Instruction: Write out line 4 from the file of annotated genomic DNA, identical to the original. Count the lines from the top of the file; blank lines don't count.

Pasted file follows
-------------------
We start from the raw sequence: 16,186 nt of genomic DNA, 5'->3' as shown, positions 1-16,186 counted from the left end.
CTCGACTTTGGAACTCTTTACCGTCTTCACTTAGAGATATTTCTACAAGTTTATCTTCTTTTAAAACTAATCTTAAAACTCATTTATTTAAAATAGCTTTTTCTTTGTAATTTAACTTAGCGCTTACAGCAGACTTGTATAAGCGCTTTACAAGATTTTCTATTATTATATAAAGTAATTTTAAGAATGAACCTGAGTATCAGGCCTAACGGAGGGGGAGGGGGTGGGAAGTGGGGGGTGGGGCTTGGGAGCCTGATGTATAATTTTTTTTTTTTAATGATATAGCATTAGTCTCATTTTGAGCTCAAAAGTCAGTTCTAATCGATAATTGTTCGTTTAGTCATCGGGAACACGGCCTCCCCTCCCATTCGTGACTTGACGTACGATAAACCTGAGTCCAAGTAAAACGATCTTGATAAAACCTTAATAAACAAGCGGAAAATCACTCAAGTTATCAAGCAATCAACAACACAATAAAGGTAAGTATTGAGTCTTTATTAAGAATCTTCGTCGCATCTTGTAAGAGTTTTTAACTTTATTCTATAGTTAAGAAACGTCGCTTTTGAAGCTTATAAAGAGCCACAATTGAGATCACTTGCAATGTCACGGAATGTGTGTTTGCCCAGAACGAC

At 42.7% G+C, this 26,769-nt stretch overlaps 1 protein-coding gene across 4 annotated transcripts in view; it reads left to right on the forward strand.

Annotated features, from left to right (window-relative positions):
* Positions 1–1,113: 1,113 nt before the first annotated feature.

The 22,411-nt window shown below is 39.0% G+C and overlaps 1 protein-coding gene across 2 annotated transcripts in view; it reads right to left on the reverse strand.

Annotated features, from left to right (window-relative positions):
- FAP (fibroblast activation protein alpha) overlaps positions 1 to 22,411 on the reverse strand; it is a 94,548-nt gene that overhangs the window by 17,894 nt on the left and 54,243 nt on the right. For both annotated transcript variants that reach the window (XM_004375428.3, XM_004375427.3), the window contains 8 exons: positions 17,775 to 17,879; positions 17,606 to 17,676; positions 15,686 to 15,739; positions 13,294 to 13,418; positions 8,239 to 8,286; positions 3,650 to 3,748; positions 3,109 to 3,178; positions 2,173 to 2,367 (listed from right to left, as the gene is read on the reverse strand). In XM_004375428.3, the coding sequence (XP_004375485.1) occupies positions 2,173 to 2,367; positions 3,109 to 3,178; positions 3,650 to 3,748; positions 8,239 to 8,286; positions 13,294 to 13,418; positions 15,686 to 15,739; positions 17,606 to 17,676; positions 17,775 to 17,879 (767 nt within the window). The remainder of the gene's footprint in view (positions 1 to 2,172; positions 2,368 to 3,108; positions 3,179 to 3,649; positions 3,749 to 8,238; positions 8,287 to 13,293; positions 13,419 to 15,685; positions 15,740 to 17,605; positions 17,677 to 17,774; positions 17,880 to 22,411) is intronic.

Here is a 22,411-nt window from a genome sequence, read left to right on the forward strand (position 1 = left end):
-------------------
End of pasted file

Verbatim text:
Annotated features, from left to right (window-relative positions):